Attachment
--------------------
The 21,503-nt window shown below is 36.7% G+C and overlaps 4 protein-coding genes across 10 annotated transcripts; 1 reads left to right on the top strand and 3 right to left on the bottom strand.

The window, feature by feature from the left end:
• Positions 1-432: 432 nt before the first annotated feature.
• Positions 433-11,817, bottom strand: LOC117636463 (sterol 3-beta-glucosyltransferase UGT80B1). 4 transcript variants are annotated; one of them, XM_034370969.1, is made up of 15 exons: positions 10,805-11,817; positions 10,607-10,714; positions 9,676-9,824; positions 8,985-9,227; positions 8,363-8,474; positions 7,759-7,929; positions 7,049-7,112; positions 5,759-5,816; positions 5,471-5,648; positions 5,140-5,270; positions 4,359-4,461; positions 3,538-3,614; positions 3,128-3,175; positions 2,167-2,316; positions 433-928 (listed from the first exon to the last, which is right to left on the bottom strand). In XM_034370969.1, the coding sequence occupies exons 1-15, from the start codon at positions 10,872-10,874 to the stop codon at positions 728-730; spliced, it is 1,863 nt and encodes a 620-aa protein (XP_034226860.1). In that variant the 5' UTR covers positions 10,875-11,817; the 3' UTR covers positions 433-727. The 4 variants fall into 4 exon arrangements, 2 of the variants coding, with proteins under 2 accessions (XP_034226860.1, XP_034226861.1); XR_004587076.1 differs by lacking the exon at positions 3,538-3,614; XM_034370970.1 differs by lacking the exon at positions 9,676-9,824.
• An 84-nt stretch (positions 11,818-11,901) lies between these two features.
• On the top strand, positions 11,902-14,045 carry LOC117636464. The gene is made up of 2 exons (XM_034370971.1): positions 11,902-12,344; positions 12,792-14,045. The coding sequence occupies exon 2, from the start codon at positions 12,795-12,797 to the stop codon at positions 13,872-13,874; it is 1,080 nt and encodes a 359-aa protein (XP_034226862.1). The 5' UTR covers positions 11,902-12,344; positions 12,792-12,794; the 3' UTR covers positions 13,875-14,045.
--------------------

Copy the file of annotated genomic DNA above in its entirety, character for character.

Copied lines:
The 21,503-nt window shown below is 36.7% G+C and overlaps 4 protein-coding genes across 10 annotated transcripts; 1 reads left to right on the top strand and 3 right to left on the bottom strand.

The window, feature by feature from the left end:
• Positions 1-432: 432 nt before the first annotated feature.
• Positions 433-11,817, bottom strand: LOC117636463 (sterol 3-beta-glucosyltransferase UGT80B1). 4 transcript variants are annotated; one of them, XM_034370969.1, is made up of 15 exons: positions 10,805-11,817; positions 10,607-10,714; positions 9,676-9,824; positions 8,985-9,227; positions 8,363-8,474; positions 7,759-7,929; positions 7,049-7,112; positions 5,759-5,816; positions 5,471-5,648; positions 5,140-5,270; positions 4,359-4,461; positions 3,538-3,614; positions 3,128-3,175; positions 2,167-2,316; positions 433-928 (listed from the first exon to the last, which is right to left on the bottom strand). In XM_034370969.1, the coding sequence occupies exons 1-15, from the start codon at positions 10,872-10,874 to the stop codon at positions 728-730; spliced, it is 1,863 nt and encodes a 620-aa protein (XP_034226860.1). In that variant the 5' UTR covers positions 10,875-11,817; the 3' UTR covers positions 433-727. The 4 variants fall into 4 exon arrangements, 2 of the variants coding, with proteins under 2 accessions (XP_034226860.1, XP_034226861.1); XR_004587076.1 differs by lacking the exon at positions 3,538-3,614; XM_034370970.1 differs by lacking the exon at positions 9,676-9,824.
• An 84-nt stretch (positions 11,818-11,901) lies between these two features.
• On the top strand, positions 11,902-14,045 carry LOC117636464. The gene is made up of 2 exons (XM_034370971.1): positions 11,902-12,344; positions 12,792-14,045. The coding sequence occupies exon 2, from the start codon at positions 12,795-12,797 to the stop codon at positions 13,872-13,874; it is 1,080 nt and encodes a 359-aa protein (XP_034226862.1). The 5' UTR covers positions 11,902-12,344; positions 12,792-12,794; the 3' UTR covers positions 13,875-14,045.